In one way, the game Saturday between theand the was more of the same from both teams. Tennessee blew a lead in the second half after looking in control in the first half. South Carolina's beleaguered defense looked incapable of stopping anything for long stretches of the game, and third down for almost all of it. But the Vols' narrow, 27-24 win in Knoxville also felt like a departure from the early-season narrative for both of these teams.
Primarily, because Tennessee won on the kind of unlikely and heartbreaking play that has killed the Volunteers all year. South Carolina tight end Jerell Adams was headed toward the end zone and inside the Tennessee 20-yard line, setting up what could have been either a game-tying field goal or a game-winning touchdown for the Gamecocks with less than a minute left. But Malik Foreman punched the ball out of Adams' grasp, Tennessee recovered, and the game was over.
In some respects, Tennessee had outplayed South Carolina for most of the game. The Volunteers had a narrow edge on total yardage, and the game was only really close because Tennessee turned the ball over three times before South Carolina's critical mistake. The defense didn't always look sharp against the uneven South Carolina offense, but Joshua Dobbs had a decent game throwing the ball (20-of-34 for 255 yards, two touchdowns and an interception) and the Tennessee running game was just good enough to keep the game going.
And, facing a South Carolina team that seems constitutionally incapable of defending on third down, the Volunteers were ruthless in key situations. Tennessee converted half of its third-down attempts -- going 9-for-18 -- and also made good on its one fourth-down attempt. Significantly, the team didn't fold when South Carolina's comeback brought up uncomfortable echoes of the past; twice, the Gamecocks tied the game after having been down 17-0 early, and twice, Tennessee took the lead again.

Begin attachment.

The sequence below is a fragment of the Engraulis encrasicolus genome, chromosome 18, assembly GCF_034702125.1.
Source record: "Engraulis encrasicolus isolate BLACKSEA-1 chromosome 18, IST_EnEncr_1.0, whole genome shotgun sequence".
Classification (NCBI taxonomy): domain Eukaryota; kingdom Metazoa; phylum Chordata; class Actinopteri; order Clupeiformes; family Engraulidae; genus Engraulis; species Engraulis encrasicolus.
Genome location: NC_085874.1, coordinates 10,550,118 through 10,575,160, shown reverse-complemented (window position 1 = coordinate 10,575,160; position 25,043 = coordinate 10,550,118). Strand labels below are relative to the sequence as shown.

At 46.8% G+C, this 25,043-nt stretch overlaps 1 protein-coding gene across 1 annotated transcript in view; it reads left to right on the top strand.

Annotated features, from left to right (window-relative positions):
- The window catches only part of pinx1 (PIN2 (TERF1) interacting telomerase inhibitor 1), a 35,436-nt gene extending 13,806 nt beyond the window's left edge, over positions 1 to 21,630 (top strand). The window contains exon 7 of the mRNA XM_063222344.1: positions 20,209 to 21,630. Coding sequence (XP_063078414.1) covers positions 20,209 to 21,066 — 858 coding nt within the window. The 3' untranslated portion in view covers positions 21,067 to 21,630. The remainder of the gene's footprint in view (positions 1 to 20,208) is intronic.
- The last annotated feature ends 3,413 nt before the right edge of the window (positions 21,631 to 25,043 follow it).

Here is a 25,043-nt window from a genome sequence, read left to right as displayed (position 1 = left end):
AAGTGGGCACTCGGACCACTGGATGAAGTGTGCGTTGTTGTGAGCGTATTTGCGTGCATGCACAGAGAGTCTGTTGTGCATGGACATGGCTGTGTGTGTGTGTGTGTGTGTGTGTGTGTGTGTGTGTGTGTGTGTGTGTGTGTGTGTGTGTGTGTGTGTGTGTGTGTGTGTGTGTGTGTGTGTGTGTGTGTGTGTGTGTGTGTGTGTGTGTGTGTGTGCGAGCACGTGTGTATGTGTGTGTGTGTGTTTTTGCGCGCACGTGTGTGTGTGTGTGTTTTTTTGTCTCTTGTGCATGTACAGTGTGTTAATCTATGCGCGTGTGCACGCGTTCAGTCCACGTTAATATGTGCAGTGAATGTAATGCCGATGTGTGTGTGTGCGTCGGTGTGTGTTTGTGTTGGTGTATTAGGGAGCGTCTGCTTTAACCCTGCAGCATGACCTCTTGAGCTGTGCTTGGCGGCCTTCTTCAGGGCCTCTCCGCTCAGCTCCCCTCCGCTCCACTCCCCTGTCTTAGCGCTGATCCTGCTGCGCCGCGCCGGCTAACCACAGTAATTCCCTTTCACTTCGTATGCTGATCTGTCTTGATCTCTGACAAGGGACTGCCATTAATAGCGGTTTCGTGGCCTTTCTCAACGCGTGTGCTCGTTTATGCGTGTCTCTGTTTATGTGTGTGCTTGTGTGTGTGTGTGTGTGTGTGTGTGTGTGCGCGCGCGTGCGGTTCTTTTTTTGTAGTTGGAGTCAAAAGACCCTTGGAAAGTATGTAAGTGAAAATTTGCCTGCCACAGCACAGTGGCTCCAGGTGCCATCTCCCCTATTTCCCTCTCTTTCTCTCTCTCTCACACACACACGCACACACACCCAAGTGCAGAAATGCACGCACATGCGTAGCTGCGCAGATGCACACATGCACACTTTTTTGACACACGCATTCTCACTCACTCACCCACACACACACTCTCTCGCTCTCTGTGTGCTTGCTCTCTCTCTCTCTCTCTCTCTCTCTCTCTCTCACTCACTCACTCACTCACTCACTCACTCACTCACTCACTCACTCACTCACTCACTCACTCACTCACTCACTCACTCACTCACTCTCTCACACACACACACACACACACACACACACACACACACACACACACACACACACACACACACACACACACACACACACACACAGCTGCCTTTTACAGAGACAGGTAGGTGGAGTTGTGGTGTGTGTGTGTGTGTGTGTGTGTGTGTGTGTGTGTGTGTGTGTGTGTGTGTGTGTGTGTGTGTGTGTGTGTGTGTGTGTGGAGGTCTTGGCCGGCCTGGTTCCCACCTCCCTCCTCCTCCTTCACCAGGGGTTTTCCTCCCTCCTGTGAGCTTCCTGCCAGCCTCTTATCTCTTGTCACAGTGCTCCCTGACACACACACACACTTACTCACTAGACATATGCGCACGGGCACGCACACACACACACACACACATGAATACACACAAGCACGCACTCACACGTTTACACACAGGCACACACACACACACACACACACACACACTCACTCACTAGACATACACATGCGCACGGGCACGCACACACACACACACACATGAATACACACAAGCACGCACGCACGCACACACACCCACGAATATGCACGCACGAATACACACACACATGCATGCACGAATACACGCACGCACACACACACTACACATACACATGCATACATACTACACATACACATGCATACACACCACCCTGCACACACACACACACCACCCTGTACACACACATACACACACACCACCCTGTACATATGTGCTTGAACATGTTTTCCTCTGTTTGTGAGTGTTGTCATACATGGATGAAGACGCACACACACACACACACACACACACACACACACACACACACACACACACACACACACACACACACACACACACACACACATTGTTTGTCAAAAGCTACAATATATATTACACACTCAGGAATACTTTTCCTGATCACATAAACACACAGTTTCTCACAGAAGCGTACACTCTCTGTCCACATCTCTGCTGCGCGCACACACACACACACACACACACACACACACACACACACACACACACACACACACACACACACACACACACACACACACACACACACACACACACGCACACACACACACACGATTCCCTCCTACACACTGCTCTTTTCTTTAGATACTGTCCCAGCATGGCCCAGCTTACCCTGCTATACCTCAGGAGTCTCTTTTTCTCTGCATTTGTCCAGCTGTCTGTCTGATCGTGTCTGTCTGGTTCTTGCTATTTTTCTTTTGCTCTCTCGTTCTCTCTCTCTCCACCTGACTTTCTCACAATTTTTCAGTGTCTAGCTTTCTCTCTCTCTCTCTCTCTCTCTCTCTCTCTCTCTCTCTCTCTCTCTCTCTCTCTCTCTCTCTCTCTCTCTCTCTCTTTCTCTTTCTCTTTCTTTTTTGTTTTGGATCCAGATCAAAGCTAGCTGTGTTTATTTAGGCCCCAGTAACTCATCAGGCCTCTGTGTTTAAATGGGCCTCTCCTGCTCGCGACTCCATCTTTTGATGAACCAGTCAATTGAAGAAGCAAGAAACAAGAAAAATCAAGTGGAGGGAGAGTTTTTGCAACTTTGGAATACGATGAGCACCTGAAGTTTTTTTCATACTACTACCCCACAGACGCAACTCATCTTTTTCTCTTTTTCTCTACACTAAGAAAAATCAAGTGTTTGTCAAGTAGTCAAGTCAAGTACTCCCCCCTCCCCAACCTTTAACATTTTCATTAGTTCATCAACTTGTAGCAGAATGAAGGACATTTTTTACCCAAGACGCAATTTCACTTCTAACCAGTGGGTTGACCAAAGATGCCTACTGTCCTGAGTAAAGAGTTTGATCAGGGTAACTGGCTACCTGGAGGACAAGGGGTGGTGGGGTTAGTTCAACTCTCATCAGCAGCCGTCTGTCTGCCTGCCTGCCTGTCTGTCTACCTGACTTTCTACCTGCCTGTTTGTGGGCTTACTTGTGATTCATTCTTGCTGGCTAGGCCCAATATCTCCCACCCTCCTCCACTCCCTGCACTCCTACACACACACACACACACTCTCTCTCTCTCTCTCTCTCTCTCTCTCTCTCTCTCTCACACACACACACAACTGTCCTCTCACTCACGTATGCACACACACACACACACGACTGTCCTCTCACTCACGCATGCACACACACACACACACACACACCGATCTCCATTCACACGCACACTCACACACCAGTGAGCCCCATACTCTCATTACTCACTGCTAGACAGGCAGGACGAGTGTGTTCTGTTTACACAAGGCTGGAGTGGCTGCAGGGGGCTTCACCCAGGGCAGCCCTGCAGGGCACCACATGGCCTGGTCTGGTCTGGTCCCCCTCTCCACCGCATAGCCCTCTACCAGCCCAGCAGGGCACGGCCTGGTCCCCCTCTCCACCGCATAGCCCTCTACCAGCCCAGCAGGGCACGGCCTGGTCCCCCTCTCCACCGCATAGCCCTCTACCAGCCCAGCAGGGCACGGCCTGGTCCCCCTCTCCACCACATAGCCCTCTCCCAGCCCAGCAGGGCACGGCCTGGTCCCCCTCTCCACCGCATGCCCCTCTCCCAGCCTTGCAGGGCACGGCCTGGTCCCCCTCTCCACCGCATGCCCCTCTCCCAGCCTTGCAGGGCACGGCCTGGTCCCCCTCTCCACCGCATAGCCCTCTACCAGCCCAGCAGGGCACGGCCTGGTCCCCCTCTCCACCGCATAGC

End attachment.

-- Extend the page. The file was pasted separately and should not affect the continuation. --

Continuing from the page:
The Gamecocks, meanwhile, continued their improvement under interim coach Shawn Elliott, and particularly their improvement in the second half. Perry Orth ended up 20-of-39 passing for 233 yards, three touchdowns and no interceptions -- a solid performance, especially for a member of South Carolina's maligned quarterback group. The running game sputtered at times, but it also came through enough in spots, especially when the play-calling gave it a chance. Improvement in the ninth game of a season that seems destined to end without a bowl game and with a head-coaching search isn't that encouraging, but it's something for one of the most badly beaten fan bases in the SEC over the last two months.
That's where both of these teams stand right now: Having patched up some of the problems that put their goals for the year out of reach, but having done so too late to recover. Tennessee is one win away from postseason eligibility, and it's almost a lock that they'll get that victory and make a bowl -- probably a decent one. But that's not where Volunteer fans really hope to be. And South Carolina is one loss away from missing the postseason, and it's almost a lock that they will take that loss and have nothing to look forward too in December or January other than the naming of a new head coach.
So the latest installment in one of the closest rivalries in the SEC since the turn of the century was a thrilling game and a change in the narrative for both teams. But unfortunately for both, the story of their respective seasons was written weeks ago.